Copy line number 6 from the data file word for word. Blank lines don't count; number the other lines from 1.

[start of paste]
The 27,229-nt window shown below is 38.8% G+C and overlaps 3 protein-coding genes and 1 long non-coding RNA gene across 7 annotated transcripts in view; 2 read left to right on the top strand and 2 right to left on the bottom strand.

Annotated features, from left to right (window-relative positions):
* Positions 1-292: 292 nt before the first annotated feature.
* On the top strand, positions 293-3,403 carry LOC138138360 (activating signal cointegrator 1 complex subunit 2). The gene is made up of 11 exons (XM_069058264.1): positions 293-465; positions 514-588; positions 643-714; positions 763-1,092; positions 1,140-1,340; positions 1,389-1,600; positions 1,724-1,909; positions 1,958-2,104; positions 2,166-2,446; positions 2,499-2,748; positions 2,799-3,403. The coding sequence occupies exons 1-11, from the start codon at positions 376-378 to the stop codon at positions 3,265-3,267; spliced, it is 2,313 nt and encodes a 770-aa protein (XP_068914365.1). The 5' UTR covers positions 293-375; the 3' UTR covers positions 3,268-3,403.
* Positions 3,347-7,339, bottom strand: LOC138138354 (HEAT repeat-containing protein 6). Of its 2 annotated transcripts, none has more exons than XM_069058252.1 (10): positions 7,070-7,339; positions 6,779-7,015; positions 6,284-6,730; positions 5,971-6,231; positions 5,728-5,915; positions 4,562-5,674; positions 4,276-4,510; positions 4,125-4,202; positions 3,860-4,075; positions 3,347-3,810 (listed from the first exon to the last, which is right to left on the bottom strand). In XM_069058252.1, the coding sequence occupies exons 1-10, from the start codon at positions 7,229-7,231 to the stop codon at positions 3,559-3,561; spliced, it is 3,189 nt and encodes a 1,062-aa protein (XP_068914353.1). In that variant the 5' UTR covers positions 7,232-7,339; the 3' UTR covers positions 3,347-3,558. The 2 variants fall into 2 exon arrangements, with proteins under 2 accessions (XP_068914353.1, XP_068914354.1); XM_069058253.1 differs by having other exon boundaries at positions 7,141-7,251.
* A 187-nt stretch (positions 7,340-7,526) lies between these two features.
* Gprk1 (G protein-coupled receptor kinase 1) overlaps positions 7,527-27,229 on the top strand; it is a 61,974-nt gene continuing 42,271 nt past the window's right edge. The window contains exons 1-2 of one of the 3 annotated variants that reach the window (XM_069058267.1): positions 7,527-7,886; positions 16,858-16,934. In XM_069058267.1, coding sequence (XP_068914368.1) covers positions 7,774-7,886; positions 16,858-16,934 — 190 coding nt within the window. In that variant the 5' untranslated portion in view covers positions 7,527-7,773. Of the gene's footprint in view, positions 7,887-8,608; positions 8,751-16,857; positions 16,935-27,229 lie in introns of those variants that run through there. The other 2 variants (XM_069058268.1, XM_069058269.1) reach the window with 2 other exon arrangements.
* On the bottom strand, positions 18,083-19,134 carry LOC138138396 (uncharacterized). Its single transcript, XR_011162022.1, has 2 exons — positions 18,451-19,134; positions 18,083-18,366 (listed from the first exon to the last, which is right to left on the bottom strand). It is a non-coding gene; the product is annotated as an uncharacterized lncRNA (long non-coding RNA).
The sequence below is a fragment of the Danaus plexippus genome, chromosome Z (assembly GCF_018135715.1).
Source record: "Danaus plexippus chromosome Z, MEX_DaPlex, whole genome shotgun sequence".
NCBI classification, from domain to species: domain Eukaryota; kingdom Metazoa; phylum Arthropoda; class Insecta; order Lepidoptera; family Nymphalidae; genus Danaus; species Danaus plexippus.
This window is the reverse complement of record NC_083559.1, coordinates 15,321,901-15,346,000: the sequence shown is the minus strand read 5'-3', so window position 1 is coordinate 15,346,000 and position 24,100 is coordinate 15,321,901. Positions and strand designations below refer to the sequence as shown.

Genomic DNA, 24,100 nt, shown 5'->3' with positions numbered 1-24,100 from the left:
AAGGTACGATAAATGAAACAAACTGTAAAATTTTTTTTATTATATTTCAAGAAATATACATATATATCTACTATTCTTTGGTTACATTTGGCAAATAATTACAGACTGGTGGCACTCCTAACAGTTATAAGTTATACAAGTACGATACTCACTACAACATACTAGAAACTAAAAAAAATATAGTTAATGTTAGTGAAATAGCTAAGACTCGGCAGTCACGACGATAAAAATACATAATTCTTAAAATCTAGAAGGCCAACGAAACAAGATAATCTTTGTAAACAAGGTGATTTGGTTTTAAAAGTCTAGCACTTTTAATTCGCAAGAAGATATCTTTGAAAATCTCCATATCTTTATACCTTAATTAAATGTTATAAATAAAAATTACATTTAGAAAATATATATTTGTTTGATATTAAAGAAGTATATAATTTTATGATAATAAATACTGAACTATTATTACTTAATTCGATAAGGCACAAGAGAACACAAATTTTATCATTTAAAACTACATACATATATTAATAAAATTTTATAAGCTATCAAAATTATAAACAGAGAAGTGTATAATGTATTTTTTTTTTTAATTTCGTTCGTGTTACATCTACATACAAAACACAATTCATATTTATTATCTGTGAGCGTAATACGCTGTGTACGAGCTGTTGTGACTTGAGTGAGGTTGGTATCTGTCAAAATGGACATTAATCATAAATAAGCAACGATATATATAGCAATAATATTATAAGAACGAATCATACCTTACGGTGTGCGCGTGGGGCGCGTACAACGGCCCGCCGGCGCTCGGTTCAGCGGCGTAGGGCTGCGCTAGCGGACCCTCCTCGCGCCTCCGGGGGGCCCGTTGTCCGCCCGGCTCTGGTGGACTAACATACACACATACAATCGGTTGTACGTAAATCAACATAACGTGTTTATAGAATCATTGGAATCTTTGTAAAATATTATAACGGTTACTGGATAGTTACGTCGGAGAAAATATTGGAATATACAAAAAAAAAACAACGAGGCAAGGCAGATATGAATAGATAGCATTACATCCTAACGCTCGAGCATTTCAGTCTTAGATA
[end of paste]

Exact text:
* A 187-nt stretch (positions 7,340-7,526) lies between these two features.